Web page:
US Tried but Failed to Hack North Korean Nuclear Program via Stuxnet Virus, Reuters

America tried to install a version of the computer worm named Stuxnet to hack North Korea’s nuclear missiles program 5 years ago, however, eventually failed. The secret failed cyber attack has been revealed by folks familiar with the secret US campaign.

According to a fresh report, Stuxnet (the private digital weapon) was created and installed by the Israel and United States to hit Iranian nuclear programs. The computer virus, which was found in 2010, the Americans had a sister part of PC worm that was developed to knock out North Korea’s nuclear centrifuges, too.

The worm was developed to activate when it came through Korean language configurations on affected computers, as per Reuters statement, being provided by an anonymous informer. The plan fizzled, but, the officials behind it turned out to be unsuccessful to attack the computers running Pyongyang’s atomic weapons program.

The hackers hit barriers, just like the “utter secrecy” inside the solitary kingdom and “the separation of its infrastructures networks,” as stated by Reuters  – referring to another anonymous source. Without a doubt, North Korea is one of the best remotely advanced nations on the globe.

Joseph Menn, Reuter’s reporter writes, “The United States has launched many cyber espionage campaigns. But North Korea is only the second country, after Iran, that the NSA is now known to have targeted with software designed to destroy equipment.”

North Korea’s infrastructures systems are notoriously separated and this is, in various ways, a hurdle when it comes to attacking them. Although North Korea maybe capable to occupy in its private cyberattacks, just like the supposed Sony attack, it isn’t as dangerous to them:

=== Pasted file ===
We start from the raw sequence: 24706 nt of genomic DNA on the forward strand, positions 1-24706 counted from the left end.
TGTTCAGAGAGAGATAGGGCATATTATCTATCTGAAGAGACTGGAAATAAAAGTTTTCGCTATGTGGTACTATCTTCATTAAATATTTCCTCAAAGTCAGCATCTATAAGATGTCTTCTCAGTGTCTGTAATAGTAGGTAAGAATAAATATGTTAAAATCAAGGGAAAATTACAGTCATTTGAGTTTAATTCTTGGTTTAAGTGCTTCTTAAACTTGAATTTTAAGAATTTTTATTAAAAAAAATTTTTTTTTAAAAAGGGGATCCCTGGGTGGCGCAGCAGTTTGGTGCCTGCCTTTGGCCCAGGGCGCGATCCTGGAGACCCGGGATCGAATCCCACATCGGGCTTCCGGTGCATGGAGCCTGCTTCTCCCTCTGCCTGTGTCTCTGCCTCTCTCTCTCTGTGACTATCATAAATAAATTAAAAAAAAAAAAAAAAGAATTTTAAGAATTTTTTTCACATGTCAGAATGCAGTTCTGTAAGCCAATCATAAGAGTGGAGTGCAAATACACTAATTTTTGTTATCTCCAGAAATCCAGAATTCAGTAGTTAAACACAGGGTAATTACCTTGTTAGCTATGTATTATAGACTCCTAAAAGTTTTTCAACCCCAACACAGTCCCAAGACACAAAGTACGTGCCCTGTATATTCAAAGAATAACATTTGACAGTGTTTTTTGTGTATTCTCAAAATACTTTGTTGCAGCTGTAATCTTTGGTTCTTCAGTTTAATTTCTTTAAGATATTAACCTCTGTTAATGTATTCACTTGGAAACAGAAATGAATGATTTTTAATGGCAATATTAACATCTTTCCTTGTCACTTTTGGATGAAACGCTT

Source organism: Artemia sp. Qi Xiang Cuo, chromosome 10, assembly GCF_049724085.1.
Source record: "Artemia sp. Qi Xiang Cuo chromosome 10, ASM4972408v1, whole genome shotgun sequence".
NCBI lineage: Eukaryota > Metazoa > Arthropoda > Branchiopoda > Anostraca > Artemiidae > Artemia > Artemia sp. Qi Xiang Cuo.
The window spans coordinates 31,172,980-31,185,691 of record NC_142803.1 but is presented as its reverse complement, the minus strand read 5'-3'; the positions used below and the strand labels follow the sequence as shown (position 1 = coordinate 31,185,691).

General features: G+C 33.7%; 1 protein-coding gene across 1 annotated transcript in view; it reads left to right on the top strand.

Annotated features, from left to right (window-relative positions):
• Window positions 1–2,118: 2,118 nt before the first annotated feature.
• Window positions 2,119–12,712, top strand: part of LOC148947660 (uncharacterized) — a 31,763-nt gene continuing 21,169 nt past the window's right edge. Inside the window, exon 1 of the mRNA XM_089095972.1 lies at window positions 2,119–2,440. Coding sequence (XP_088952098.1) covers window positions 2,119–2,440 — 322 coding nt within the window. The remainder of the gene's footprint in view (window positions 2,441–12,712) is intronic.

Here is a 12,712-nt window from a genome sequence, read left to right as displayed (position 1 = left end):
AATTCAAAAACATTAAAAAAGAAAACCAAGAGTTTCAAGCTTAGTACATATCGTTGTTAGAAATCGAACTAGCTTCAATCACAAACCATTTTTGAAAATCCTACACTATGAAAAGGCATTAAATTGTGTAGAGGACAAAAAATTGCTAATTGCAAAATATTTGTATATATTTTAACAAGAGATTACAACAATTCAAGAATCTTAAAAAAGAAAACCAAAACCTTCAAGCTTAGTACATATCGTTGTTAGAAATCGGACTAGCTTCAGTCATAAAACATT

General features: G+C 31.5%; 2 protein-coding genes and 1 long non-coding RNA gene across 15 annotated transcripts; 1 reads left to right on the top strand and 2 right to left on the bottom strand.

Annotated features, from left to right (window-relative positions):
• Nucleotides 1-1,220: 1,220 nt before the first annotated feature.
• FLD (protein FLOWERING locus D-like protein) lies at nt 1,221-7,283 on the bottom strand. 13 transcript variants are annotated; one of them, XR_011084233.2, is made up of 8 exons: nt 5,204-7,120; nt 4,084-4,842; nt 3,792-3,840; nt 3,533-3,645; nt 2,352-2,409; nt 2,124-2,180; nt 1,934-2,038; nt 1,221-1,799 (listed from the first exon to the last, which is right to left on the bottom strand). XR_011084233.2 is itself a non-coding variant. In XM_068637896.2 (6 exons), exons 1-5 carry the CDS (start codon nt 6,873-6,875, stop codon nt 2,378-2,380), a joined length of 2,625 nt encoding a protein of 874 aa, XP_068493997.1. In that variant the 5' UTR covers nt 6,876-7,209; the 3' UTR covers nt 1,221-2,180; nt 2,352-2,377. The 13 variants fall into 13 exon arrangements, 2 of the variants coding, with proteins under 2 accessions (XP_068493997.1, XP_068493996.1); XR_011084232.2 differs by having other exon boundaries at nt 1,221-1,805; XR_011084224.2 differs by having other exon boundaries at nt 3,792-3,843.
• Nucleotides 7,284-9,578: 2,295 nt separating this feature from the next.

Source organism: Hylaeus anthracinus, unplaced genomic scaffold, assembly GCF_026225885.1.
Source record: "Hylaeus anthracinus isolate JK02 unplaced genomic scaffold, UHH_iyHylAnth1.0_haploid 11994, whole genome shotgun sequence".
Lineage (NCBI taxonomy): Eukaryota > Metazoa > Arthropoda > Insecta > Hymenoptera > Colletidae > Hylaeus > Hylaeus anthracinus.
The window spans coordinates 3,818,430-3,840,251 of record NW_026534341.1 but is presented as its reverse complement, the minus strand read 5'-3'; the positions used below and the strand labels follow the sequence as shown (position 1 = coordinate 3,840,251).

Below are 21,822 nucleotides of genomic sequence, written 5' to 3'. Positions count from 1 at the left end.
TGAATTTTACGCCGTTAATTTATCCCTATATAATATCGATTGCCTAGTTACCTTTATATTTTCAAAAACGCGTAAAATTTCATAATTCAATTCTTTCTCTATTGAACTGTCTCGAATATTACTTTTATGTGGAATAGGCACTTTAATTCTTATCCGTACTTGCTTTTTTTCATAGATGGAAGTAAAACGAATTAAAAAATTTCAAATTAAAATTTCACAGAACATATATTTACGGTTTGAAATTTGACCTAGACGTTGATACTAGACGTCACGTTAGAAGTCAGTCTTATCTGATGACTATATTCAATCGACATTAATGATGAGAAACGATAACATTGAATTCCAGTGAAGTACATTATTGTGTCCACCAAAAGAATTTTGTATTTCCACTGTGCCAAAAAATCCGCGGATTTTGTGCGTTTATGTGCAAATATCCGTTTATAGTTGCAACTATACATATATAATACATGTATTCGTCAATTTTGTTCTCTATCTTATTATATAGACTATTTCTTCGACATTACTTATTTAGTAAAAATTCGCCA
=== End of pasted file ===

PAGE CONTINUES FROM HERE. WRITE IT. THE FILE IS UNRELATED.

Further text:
NSA Director Keith Alexander said North Korea’s strict limitations on Internet access and human travel make it one of a few nations “who can race out and do damage with relative impunity” since reprisals in cyberspace are so challenging.

When asked about Stuxnet, Alexander said he could not comment on any offensive actions taken during his time at the spy agency.

North Korean and Iranian atomic programs are same – both countries are using P-2 filters, such as—so National Security Agency (NSA) developers wouldn’t have required to alter the malware desperately to have same effect on any among both country’s atomic system. In Iran, the worm (Stuxnet) was reportedly accountable for destroying almost 1/5 of Iran’s programs.

Joseph Menn says:

As for how Stuxnet got there, a leading theory is that it was deposited by a sophisticated espionage program developed by a team closely allied to Stuxnet’s authors, dubbed the Equation Group by researchers at Kaspersky Lab.

The U.S. effort got that far in North Korea as well. Though no versions of Stuxnet have been reported as being discovered in local computers, Kaspersky Lab analyst Costin Raiu said that a piece of software related to Stuxnet had turned up in North Korea.

He concludes his report with quoting a statement from an adviser to American government, Jim Lewis, who stated that a cyberattack “isn’t something you can issue and be assured about the consequences.”

Top/Featured Image: By petersnoopy / Flickr

Stella Strouvali Stella is a certified writer and zealous wordsmith, a true fan of Placebo, technology, Panionios and wellness. Still, her true passion has to do with eagerly learning new things and passing them on to others. “An unexamined life is not worth living”, to quote Socrates.
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